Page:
This is a tad disingenuous. In reality, this study is an outgrowth of the infamous “television causes autism” study, which started with a dubious hypothesis and ran with it right into the ground. Such a hypothesis is so dubious on a strictly scientific basis, based on what we know about the biology of autism, that it would take an incredible amount of evidence to validate it. The current study resurrects some of the more pithy comments directed at the television study about the strange things that can happen when economists and management faculty apply their methodology to epidemiology and medicine. More importantly, when looking at this study, I ask why: Why do the investigators think that precipitation levels would correlate with autism prevalence? One potential reason is that increased precipitation leads to more time indoors, which could correlate with decreased vitamin D levels, which could be a “trigger” for autism. Fair enough, as far as it goes, but there are quite a few links in the proposed chain of causation, and the more links there are the more tenuous the link between the first link and the last link in the chain. Moreover, there may be other common factors that confound this proposed correlation by being associated with populations living in areas with more precipitation.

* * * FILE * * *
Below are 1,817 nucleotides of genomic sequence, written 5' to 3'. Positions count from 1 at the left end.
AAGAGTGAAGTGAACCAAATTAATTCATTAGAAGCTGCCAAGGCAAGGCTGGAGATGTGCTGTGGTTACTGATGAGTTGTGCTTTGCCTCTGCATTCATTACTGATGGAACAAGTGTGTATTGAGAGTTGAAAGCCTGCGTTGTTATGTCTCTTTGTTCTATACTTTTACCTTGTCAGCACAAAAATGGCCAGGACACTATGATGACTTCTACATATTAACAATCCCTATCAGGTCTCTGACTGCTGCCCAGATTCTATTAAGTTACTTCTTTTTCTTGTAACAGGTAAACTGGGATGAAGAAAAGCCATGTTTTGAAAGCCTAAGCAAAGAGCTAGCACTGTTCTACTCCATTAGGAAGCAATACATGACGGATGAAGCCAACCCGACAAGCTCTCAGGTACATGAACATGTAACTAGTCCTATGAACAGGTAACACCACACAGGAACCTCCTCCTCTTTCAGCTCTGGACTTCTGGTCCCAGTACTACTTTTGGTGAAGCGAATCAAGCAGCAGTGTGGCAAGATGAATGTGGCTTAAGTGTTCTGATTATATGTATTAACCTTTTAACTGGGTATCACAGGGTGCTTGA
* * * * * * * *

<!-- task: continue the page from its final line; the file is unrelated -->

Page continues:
But let’s get to the study itself.

One thing leaped out at me right away, and that’s how the authors correlated precipitation with autism levels. They did not look at raw average precipitation rates. Rather, they invented a variable to correlate to autism rates:

In our tests, we used a relative precipitation variable, which we defined as the difference between the annual precipitation received in a county and the mean precipitation for all counties in the sample. The National Climatic Data Center records daily precipitation at more than 8000 weather stations in the United States. To calculate precipitation in a specific county in a specific year, we first calculated the mean across all weather stations in the county for each day of the year. We added the resulting values from all the days in the year to get the total precipitation, and then calculated mean annual precipitation by county from 1987 through 2001 and for each 3-year interval when the 1987 through 1999 birth cohorts were younger than 3 years. To find relative precipitation levels, we then subtracted the mean annual precipitation level for the counties and years in our sample. The 1987-2001 period spans the dates when children who were school aged in 2005 were younger than 3 years, the time during which autism symptoms emerge and any putative, postnatal factor would be present.